Although I’ve probably mentioned this subject here before, I thought that I’d take a more detailed look at the question of why artists often use unrealistic colours in paintings, drawings etc…. This is mostly because, until sometime in either 2014 or 2015, it was something that I never really quite understood.

These days, of course, it’s a significant part of my art style. Here are some examples:

"Engine Square" By C. A. Brown

“Engine Square” By C. A. Brown

"Fake 80s Movies - Fossils" By C. A. Brown

“Fake 80s Movies – Fossils” By C. A. Brown

So, why do artists do this? The “traditional” reason that is often given is that – after the invention of photography – artists were no longer expected to be able to produce realistic images of the world. Since cameras could do this, artists had a lot more freedom to be unrealistic and to try new and interesting things.

But, there’s a lot more to it than just this. One of the first things that made me more interested in using unrealistic colours was learning a bit more about colour theory. If you don’t know what “colour theory” is, it refers to how different colours interact with each other within the same image.

This covers things like “complimentary colours” (groups of colours that look nice when placed near each other- like orange and blue). If you want to find a pair of complimentary colours, then draw a straight line across a colour wheel and the two colours at each end of the line will compliment each other. You can also find groups of three complimentary colours by drawing a triangle over a colour wheel and looking at the colours at the points of the triangle.

I also learnt that colour theory also covers things like visual contrast – for example, a pale grey square will look darker when placed against a white background, and lighter when placed against a black background. Although I knew about this for quite a while, it was only after reading a book about painting earlier this year that I realised that it could deliberately be used as an artistic technique in and of itself (rather than just being a byproduct of making “realistic” art).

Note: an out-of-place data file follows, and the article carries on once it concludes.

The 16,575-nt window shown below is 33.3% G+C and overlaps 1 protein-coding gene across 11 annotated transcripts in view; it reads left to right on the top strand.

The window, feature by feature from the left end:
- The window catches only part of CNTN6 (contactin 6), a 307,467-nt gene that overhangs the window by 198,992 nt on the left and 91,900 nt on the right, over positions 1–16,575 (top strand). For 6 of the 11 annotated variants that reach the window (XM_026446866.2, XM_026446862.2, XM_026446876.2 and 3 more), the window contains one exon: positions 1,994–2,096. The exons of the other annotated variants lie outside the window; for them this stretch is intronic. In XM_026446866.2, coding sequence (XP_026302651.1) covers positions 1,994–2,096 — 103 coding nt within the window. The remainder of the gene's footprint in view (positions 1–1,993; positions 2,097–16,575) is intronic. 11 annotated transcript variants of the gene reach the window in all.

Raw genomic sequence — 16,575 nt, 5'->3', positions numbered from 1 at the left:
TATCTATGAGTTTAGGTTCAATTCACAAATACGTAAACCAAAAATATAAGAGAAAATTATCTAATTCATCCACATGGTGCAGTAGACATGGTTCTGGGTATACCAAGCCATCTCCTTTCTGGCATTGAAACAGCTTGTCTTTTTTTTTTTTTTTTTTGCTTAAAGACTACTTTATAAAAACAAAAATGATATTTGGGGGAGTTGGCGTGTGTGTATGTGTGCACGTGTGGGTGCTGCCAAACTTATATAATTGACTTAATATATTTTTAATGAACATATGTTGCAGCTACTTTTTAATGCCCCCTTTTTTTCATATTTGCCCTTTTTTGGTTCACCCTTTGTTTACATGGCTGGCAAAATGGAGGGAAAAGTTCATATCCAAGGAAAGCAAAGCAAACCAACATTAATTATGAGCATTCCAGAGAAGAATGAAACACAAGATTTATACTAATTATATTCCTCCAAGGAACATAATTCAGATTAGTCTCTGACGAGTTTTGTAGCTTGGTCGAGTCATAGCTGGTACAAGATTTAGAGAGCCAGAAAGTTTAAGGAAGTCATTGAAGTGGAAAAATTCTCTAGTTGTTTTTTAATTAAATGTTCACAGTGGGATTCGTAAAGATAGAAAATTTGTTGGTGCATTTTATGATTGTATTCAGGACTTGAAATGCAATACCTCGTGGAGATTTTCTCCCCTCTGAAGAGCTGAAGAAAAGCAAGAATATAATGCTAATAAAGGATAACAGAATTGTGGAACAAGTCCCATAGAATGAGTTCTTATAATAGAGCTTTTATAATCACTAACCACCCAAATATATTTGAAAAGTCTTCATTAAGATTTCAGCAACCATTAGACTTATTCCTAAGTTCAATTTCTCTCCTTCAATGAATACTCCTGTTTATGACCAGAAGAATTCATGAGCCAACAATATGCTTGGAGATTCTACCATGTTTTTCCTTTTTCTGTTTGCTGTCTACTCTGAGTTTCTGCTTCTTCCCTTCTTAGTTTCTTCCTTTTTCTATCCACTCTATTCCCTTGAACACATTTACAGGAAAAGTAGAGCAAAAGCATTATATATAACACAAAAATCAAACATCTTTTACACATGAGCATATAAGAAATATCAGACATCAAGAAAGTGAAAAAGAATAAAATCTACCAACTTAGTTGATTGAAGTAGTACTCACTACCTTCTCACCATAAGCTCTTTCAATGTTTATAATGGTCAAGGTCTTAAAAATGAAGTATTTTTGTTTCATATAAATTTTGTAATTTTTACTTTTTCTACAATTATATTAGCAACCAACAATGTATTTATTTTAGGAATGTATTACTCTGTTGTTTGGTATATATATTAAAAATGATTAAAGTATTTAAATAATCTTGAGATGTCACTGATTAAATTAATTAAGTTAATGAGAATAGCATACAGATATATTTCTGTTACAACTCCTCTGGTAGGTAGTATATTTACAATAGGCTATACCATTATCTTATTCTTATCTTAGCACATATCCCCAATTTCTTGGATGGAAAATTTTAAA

This, for example, is how I was able to paint the especially bright sunset in the background of the painting below this paragraph. The sun itself is completely white, but because it’s surrounded by a slightly darker yellow outline, it looks significantly brighter by contrast.

"1994" By C. A. Brown

“1994” By C. A. Brown

Of course, knowing about some of the cool things that you can do with colours will probably make you want to experiment. It’ll probably make you wonder what would happen if you turned it “up to eleven”. This, of course, leads to (carefully selected) unrealistic colour schemes in paintings and drawings.

For example, did you know that you can make a painting look significantly more futuristic and/or frightening by using a red and blue colour scheme?

"More Sci-Fi Stuff" By C. A. Brown

“More Sci-Fi Stuff” By C. A. Brown

In addition to this, another reason why I’ve gravitated towards using carefully-selected unrealistic colour schemes in most of my art is because it is both challenging and relaxing at the same time. On the one hand, it has a similar level of minimalist simplicity to it as making black & white drawings does, since you only have to worry about using a couple of colours.